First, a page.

This response is part of a strategic dialogue on the IMF. The original essay by Martin S. Edwards is here, and the original essay by Soren Ambrose is here. Edwards’ response is here.

While the new facilities which Martin Edwards highlights represent a positive direction, I do not think they represent a new phase in the IMF’s relationship with client countries.

The promise of large credit lines and the absence of conditions have made the Flexible Credit Line (FCL) more attractive than its predecessors. No government ever tested the earlier versions, largely due to fear of the stigma attached to any IMF agreement, even a precautionary one. Under such circumstances, the FCL should be very attractive, but only three countries (Mexico, Poland, and Colombia) have qualified for the program during its first six months. Its criteria, then, are likely quite stringent, which means that the FCL, at least, is maintaining the high standards Edwards advocates.

But we should ask whether the job of a public, multilateral financial institution is to create instruments available only to “countries with substantial access to international markets.” Where private markets are working, providing signals for investors and the required capital for developing countries, public intervention is less important than in countries for which the system does not work. And there are plenty such countries today.

As Edwards notes, the international community has designated the IMF as the lead agency in dealing with the impact of the global crises in developing countries. It has been accorded unprecedented resources for the task. Should the largest portion of those resources be dedicated to backing very high credit lines for countries that can procure resources elsewhere? Putting aside the question of the IMF’s suitability for the moment, should these resources go to assisting countries with immediate needs and populations put in deeper peril because of the crises?

Low-income countries in Africa, Central America, and other regions have the greatest vulnerability to the current crises because of their extreme dependency on export commodity prices, migrants’ remittances, foreign investment, and aid. As Edwards notes, the IMF has a program of short-term emergency loans for such countries, which started in 2008 under the Exogenous Shocks Facility, and will soon be renamed the Rapid Credit Facility.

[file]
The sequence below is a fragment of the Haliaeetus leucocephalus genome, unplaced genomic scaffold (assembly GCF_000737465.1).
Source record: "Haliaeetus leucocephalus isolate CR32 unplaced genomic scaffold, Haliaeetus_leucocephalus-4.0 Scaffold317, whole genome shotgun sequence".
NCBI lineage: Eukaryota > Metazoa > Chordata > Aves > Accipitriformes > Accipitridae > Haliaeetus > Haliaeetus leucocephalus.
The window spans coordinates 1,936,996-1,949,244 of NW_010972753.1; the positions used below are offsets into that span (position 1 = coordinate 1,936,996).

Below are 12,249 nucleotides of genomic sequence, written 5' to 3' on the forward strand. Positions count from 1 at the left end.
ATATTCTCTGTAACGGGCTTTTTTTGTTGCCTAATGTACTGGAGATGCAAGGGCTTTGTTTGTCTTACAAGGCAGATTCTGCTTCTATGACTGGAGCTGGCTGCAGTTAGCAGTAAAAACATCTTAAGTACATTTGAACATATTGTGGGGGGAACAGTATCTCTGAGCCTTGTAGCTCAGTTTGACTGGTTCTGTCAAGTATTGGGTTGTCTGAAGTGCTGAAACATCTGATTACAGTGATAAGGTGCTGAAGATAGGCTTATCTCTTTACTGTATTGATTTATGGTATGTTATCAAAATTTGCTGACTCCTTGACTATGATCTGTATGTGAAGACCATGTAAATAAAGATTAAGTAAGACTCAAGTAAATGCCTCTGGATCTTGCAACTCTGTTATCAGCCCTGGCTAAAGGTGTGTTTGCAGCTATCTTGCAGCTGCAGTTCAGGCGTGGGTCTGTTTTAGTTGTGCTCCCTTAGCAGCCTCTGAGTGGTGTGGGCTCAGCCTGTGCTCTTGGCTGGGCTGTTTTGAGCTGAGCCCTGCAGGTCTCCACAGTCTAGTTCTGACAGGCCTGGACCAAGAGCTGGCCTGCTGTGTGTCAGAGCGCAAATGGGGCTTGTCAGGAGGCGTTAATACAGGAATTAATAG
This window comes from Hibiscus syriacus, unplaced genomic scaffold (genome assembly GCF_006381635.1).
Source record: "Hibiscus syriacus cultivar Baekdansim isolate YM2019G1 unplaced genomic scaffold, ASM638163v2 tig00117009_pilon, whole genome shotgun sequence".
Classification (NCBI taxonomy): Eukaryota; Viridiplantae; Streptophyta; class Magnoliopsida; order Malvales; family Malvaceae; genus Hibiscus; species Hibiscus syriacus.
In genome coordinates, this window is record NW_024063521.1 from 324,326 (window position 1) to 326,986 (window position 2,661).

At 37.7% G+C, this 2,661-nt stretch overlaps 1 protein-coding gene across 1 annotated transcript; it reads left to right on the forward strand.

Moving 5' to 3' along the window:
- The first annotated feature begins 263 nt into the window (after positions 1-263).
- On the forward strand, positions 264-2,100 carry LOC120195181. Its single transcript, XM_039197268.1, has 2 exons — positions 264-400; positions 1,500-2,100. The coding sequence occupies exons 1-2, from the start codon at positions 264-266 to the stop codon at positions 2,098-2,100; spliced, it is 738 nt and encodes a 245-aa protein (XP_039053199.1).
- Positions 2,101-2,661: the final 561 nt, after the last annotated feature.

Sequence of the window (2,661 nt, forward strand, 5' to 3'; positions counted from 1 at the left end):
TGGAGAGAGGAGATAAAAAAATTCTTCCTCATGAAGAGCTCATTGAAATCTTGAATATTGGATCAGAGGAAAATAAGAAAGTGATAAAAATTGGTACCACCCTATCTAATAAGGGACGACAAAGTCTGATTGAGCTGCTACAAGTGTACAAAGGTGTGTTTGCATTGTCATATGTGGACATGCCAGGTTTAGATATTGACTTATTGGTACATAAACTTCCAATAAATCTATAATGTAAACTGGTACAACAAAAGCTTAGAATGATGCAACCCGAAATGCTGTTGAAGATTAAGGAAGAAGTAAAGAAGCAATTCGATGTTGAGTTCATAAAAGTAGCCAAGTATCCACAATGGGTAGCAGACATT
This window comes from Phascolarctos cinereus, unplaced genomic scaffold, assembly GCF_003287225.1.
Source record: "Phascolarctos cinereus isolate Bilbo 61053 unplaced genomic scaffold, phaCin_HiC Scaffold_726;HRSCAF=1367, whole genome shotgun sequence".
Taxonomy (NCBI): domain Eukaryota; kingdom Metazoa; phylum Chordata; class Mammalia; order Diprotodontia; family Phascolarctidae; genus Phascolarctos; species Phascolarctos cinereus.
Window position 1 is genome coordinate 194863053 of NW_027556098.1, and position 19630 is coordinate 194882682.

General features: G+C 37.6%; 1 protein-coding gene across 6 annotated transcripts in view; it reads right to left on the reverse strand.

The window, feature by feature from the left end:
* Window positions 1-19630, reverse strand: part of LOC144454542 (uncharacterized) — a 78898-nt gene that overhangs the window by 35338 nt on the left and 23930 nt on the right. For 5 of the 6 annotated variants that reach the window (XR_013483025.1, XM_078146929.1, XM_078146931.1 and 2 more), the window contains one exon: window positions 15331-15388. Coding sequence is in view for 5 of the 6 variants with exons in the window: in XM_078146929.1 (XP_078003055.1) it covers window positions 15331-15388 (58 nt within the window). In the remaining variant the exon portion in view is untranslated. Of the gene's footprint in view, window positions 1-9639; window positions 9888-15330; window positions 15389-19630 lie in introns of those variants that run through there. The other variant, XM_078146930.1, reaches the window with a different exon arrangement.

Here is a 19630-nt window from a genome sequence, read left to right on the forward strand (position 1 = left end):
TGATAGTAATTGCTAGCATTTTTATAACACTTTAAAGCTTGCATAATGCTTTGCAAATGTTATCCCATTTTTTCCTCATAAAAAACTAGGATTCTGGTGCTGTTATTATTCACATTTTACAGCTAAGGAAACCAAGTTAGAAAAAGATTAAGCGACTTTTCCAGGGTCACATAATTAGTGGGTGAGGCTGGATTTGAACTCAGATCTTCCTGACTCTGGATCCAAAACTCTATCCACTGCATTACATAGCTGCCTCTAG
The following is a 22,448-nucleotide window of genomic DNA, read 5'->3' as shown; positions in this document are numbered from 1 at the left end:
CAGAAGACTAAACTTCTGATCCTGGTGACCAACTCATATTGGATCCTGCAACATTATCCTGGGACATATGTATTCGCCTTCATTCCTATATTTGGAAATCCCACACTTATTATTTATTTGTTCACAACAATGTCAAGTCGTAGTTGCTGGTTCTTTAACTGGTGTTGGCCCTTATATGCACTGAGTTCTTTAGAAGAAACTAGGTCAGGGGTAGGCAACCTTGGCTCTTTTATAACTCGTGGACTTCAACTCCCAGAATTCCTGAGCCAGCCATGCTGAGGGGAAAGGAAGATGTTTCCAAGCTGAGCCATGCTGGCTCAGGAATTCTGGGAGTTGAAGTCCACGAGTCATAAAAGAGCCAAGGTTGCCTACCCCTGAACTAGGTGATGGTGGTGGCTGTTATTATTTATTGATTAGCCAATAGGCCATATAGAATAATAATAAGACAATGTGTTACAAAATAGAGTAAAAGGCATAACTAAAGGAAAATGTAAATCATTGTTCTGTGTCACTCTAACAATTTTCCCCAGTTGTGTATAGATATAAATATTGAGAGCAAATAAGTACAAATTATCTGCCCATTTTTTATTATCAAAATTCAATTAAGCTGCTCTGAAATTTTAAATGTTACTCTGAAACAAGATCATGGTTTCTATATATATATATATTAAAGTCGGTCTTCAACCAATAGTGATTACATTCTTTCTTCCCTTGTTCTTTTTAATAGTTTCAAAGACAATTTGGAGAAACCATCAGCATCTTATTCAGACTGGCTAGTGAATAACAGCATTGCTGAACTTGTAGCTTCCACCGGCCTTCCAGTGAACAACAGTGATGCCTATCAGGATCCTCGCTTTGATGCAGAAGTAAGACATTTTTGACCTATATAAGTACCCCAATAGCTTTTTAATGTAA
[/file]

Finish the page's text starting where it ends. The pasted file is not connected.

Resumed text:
In fact, it is not clear that the IMF has applied, or will apply, the level of rigor Edwards advocates in choosing its beneficiaries. Its logic has been that countries suffering because of external factors, such as the global financial crisis, should be able to access relatively small emergency loans with few conditions or delays. This aspect of the Exogenous Shocks Facility is one of the few examples of the IMF putting its responsibilities as a public institution ahead of its usual role as enforcer of economic orthodoxy. Edwards, it seems, would advocate a retreat from this program as currently structured when, in fact, current IMF practice in this case should be retained.

But Edwards should not worry about the possible erosion of the IMF’s role in providing useful information to investors (or, as is more often the case for low-income countries, donor governments). Whereas the IMF once downplayed its function as a “gatekeeper” passing judgment on developing countries’ economic program, it now advertises its “signaling” as a primary service.

Indeed, this role causes most concern about the IMF among civil society groups. The IMF has a long history of imposing myriad conditions on developing countries in return for loans and enforcing them with the threat of signaling to other donors and lenders that they should suspend their assistance or investment.

Rather than simply try to “stabilize a country’s balance of payments,” IMF conditions for developing countries have arguably perpetuated poverty and instability. For 30 years, and continuing today, the IMF’s short-term, zero-sum economic outlook has meant that developing countries around the world have been forced to slash budgets, cut public wages, and maintain deficit and inflation rates at draconian levels.

The standard IMF demands, including single-digit inflation rates, prevent the hiring of needed teachers and medical staff in some of the world’s poorest countries. The IMF’s insistence on ultra-low inflation (5% is the most common target) constricts growth in countries that require more rapid expansion if they are ever to get out of the poverty trap. The IMF itself acknowledges that it’s not a development institution, and nowhere is this more apparent than in its failure to take a medium-term view of the needs of the poorest countries. The low-conditionality short-term loans from the Rapid Credit Facility are a step in the right direction, but still just a small part of the IMF’s work. Such loans — minus the destructive conditionality still attached to some of them — should become the only interventions the IMF makes in low-income countries.

Soren Ambrose is the development finance coordinator at ActionAid International, based in Nairobi, Kenya and a Foreign Policy In Focus contributor.

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